“A Sense of Place”
A Collection of Creative Writing inspired by Greensand Country
Greensand Country Creative Writing Competition 2021
In March 2021, Greensand Country Landscape Partnership commissioned a series of short courses in Creative Writing for Adults, Young People and Children led by Dr Tim Jarvis (Author and Lecturer in Creative Writing at the University of Bedfordshire) and Daisy Henwood (Writer and Arts Producer).
Following on from the success of these workshops, Greensand Country Landscape Partnership, launched its inaugural Creative Writing Competition on the 22nd April 2021.
Participants were asked to respond to theme of ‘A Sense of Place’ and to use the landscape, features and landmarks found within Greensand Country as their inspiration.
Greensand Country is a beautiful and loved landscape. It is defined by the Greensand Ridge, a band of higher ground stretching from Leighton Buzzard to Gamlingay, which rises out of the surrounding vales to create a locally unique environment. The area contains all of Bedfordshire’s remaining heathland, more than half of its woodland and 29 historic parklands. It is a landscape rich in wildlife and cultural heritage, with its own special qualities and sense of place. A ‘green oasis’ of peace and quiet, rolling countryside and breath-taking views.
Entries could be fiction, non-fiction or prose and a word limit was set of 1000 words. Participants had one month to respond to the challenge and these are the wonderful results.
Greensand Country Creative Writing Entries, 2021 Checkmate, by Cassandra Philip (Winner) 1766 –1823, by Peter Kouwenberg (Runner Up) A Tale of a Highwayman in Greensand Country, by Samantha Wilson Ampthill’s Masquerade, by Diana Revell Roots, by Rita Spada
Foreword by Dr Tim Jarvis Writing about landscape, really evoking a sense of place, is a hard craft. It requires sharp eyes, ears, even nostrils, to pick up on details of the setting. You can’t get these from looking at a map, you have to wear down the shoe leather/boot rubber, breathe the air. And then you need the skill to evoke those details in words for the reader. An emotional connection with a region, some insight into its layered myth and history, its inhabitants, and wildlife, is crucial. And all this must be bound by a sense of narrative. Greensand Country, a ridge of land running across Bedfordshire, has not historically been regarded as fertile arable land. But it is a varied landscape encompassing heathland, woodland, marsh, and river valley, with diverse flora and fauna. People have lived on the ridge since the Stone Age, and in more recent times manor houses with landscaped gardens have been built there and the wealthy have hunted in great parks. The tinker, John Bunyan, wandered the region, mending pots and pans, and dreaming of a celestial pilgrimage as he walked the vales and scarps. All of the stories here, submitted to the Greensand Country Creative Writing Competition, have a strong and engaging sense of this unique place. In all of them, landscape, rather than simply being a backdrop, becomes a character. The winning story, ‘Checkmate’, is a powerful and moving piece of fictional archaeology, an affecting tale of King Edward I’s loss of his beloved Queen, Eleanor of Castile. Beautifully observed details evoke the setting. As in a haunting, the ghosts of the past are brought vividly to life; we can really see the procession carrying the Queen’s bier, feel the King’s grief. Runner up, ‘1766 –1823’, is a richly textured prose poem telling of an enigmatic spirit wandering the ridge. Divisions between past and present and real and spectral dissolve, and the piece is brought full circle by the note of renewal on which it ends. Greensand Country might not be fertile arable land, but as these tales show, it is a rich soil for stories.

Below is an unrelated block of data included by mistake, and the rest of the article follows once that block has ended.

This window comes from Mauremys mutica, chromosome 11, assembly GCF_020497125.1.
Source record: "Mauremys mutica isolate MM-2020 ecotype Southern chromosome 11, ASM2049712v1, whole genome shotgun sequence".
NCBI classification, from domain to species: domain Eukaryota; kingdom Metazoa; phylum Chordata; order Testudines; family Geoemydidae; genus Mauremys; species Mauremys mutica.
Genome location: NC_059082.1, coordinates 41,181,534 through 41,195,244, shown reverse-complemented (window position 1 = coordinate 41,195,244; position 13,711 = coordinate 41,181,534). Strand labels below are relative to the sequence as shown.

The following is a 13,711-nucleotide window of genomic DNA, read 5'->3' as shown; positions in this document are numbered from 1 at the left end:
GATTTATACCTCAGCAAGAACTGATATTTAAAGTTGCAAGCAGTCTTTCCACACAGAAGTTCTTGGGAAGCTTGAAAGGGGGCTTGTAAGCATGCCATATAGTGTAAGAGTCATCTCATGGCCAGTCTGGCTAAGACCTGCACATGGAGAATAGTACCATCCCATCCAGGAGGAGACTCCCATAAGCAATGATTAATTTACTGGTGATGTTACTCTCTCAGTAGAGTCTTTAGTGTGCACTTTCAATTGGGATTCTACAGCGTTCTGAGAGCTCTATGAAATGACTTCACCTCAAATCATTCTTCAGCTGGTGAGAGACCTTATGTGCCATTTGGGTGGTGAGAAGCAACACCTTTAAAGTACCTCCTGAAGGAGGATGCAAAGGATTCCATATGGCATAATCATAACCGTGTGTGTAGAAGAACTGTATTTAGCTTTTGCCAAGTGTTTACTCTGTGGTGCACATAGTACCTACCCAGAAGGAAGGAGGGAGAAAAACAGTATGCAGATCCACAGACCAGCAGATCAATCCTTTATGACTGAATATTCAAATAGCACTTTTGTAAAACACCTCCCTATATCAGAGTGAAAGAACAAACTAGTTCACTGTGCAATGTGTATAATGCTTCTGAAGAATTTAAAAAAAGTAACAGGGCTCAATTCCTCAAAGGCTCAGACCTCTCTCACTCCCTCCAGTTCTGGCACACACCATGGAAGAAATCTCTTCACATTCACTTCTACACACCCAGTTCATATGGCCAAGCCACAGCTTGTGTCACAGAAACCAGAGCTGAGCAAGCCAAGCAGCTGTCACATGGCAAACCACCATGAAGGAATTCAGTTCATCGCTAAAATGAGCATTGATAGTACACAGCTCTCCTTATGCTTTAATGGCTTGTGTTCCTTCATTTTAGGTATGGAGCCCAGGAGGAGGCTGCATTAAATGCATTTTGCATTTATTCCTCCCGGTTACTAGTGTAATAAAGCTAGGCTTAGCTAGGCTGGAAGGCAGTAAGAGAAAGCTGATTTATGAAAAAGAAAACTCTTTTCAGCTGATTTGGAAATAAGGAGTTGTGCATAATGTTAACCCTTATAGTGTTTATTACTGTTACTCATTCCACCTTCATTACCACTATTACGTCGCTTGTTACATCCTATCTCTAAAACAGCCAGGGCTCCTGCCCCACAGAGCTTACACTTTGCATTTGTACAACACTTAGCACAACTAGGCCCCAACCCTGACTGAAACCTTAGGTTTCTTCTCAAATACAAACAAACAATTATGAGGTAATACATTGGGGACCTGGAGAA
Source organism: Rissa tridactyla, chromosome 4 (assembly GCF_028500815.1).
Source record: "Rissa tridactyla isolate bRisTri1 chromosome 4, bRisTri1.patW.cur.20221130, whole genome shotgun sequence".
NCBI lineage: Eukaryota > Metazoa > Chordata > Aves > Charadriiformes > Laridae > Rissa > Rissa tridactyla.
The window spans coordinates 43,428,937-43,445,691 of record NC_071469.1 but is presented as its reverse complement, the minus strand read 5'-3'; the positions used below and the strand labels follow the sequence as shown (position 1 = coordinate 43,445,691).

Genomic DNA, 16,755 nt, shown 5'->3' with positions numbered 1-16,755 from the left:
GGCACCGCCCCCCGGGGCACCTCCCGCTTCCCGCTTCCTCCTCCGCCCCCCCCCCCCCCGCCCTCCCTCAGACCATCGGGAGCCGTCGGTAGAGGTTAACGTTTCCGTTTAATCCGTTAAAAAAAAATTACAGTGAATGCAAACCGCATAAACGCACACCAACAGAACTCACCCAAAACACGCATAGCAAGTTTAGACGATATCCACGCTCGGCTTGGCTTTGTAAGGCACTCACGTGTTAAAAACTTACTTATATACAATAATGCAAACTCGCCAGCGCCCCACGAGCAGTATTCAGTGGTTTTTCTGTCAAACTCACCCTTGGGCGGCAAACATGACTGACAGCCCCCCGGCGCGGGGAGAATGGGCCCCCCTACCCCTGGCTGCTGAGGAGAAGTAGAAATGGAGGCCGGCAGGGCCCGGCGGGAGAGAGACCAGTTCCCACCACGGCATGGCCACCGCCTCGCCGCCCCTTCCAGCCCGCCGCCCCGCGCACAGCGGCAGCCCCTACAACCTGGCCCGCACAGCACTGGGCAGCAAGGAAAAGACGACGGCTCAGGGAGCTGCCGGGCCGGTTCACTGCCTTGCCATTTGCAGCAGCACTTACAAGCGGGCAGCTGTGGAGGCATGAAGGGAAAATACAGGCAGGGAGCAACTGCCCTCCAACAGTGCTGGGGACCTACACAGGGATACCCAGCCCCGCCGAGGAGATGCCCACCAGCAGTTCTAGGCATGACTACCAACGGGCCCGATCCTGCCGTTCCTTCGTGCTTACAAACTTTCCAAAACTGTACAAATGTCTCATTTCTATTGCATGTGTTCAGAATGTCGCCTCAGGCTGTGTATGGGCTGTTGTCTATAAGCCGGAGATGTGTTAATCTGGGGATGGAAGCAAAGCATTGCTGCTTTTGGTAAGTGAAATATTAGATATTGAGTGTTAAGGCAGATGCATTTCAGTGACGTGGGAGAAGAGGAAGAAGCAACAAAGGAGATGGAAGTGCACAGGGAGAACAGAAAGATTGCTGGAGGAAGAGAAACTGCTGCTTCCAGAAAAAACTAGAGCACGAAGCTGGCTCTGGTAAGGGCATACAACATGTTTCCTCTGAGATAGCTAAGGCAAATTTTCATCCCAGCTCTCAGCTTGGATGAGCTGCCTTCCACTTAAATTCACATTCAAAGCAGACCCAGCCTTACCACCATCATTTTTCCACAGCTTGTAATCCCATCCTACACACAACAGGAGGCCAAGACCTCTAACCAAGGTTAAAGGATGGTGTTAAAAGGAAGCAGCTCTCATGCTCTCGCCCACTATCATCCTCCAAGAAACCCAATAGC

Checkmate by Cassandra Philip (Winner)
Based on real accounts and correspondence pertaining to Queen Eleanor de Castile’s final journey to Westminster Abbey on 10th December 1290.
It was the first time an English royal would be seen in this way, in a glass carriage, with glowing crown and sceptre, draped in velvet robes, a beautiful sentimental look upon her face. Ready for a coronation, except her body is instead dead, embalmed, laid flat, stuffed with barley. Queen Eleanor's carriage with its Castile and Léon clad coat of arms in bright berry red, and an inappropriately timed fresh yellow, moved and danced below the glass surrounding her to a soothing rhythm. Tracks of fresh horses' hooves stamping an arrival in frosted mud, leaving behind a message of mourning. All of Woburn had ventured into the chill of December 10th for the night long vigil. The finest vestments adorned the crowd, in awe of the spectacle, all quietly ready to tell those not in attendance of the arrival of the sorrowful king. A distant mist through a sparse winter canopy of frail and skinny silver birch branches. The king's weary body mirroring the fallen tree ahead, broken, and trailing roots frozen and upended in their misery, showing the strength it once had but now looking pathetic in its state. Both the tree and the King in that moment trying to desperately merge back into the earth but failing to blend in at all. Layers of overlapping bark with the appearance of dead decaying skin. Jewels and the finest fabrics divorcing him from the nature of here. Well ahead of him, the chaplain's horse, cross propped upon its saddle, is the first to wind down to a halt. His creature's hot steamy breath disperses in winter's harsh chill.